The Depradine Family Story
The Depradine family is not from Kansas City, Missouri. We are from southern Louisiana, specifically Acadiana, a rural, partially French speaking region west of New Orleans and Baton Rouge. We moved to Kansas City for better employment and educational opportunities in 2015.
The Depradine family started producing mead in 2011 at their former home of Opelousas, Louisiana. Eric wanted to recreate some of the wines he and his wife enjoyed during their honeymoon to the Puget Sound region of Washington. The problem was that Vitis vinfera grapes cannot grow in southern Louisiana for a variety of reasons. Another problem was the lack of land. Eric and DeAundra didn’t own a farm to grow fruit. Determined, Eric did research and learned that wine could be made from honey purchased from anywhere.
Eric made his first batch of mead using locally grown Louisiana oranges in 2011. This orange mead was delicious. However, Eric screwed up the mead by adding oak chips and literally killed a good jug of liquor.
Lacking his own property and looking for outdoor activities, Eric and Dee befriended Eddie Romero, an orchardist in Coteau, 40 miles south of Opelousas. In 2013, the Depradines harvested satsuma oranges from the Romero orchard.
This began a long friendship with the Romero family that has last for many years. Eric used seasonal fruit from this orchard to make many meads, good and bad.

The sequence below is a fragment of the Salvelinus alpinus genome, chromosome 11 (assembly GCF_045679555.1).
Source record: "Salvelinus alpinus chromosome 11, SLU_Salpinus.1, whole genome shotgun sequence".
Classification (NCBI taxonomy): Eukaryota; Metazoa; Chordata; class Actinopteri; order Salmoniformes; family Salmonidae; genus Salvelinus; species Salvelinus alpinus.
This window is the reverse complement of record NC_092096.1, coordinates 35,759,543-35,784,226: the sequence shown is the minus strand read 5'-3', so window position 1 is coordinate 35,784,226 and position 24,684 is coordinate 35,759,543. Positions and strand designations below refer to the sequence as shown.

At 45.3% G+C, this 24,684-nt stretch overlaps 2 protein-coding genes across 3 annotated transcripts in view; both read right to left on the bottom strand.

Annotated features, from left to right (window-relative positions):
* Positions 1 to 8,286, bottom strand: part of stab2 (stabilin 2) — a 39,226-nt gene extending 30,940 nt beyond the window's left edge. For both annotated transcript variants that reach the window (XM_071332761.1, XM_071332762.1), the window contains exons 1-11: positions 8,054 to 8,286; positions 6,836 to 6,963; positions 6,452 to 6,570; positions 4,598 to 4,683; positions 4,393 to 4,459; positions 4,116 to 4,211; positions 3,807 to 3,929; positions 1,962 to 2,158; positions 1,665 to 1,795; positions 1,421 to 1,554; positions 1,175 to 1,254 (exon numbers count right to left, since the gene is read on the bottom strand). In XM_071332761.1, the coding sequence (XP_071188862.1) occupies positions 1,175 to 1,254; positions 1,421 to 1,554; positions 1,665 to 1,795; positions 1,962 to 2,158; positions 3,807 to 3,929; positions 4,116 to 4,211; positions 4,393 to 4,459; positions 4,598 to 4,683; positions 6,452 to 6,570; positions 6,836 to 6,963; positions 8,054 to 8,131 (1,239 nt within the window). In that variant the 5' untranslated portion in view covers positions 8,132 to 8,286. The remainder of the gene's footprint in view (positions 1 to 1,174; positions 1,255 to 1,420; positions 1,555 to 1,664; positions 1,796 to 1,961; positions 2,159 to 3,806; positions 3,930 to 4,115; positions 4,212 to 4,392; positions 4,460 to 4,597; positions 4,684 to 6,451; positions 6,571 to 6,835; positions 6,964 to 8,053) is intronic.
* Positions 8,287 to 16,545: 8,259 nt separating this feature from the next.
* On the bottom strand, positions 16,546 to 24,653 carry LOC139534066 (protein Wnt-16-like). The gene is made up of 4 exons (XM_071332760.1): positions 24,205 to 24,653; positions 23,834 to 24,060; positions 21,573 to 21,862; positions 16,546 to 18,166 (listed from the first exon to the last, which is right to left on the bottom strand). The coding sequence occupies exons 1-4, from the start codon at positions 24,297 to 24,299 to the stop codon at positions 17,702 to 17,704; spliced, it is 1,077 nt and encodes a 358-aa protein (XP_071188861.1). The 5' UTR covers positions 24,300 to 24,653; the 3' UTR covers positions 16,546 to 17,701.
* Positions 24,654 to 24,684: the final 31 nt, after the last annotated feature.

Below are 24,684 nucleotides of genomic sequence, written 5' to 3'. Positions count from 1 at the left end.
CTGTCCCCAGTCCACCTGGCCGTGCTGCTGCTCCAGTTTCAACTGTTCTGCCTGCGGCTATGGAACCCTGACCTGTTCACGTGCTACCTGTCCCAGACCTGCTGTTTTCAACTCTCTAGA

Harvesting and processing fruit has always been a family affair. We don’t believe in age discrimination. If you you can stand on a stool and pound grapes, you’re going to work. Valentina is a good example. She has always liked working with grapes since 2014 as shown in this picture of her pounding muscadine grapes. Now, she just foot treads maréchal foch grapes. It is much more efficient to use your feet.
In 2014, Eric and the kids drove to the Louisiana Gold Honey Farm in Livingston Parish and purchased their first 60 pound bucket of honey. This honey was blended with satsuma juice to make an orange mead. The initial 20 gallon result was good however, the mead oxidized and developed faults associated with Sherry-like flavors. Eric’s knowledge of properly storing mead was limited and as a result, his beautiful satsuma mead, oxidized because it wasn’t blanketed with carbon dioxide or nitrogen.
The family continued to periodically make large 20 gallon batches of mead. It was done as Eric acquired more wine making knowledge from the VESTA (Viticulture and Enology Science and Technology Alliance) classes at the Highland Community College in Wamego, Kansas. Additionally, Eric wanted to practice new recipes and ingredients like the production of t’ej (an Ethiopian mead) and hibiscus (a Trinidadian mead).
Living in Kansas City has been beneficial in numerous ways. One benefit has been living close to Missouri’s center of apple cultivation. Eric grew up in Massachusetts. New York and the New England are considered the Napa Valley of America’s apple horticulture. Every year, Grain to Glass, a now defunct beer supply store in North Kansas City, would have a apple cider pressing day. Eric would pre-order dessert and cider apples, grind and press the pulp for juice, and make his grandmother’s ginger beer recipe using honey and fresh cider. The kids got an opportunity to experience cider making first hand. It was as if there was bit of New England in Kansas City.
Taking the advice of the instructor of the Ice House Entrepreneurship Program at the Missouri Small Business Development Center at the University of Missouri at Kansas City (UMKC), Eric decided to give his mead away at various Missouri home brew competitions in Columbia, Raytown, and Lee’s Summit. The response was overwhelming and positive. Crowds really became enamored with Eric’s grandmother’s hibiscus and mauby meads for their unique tastes and roles in Trinidadian culinary history.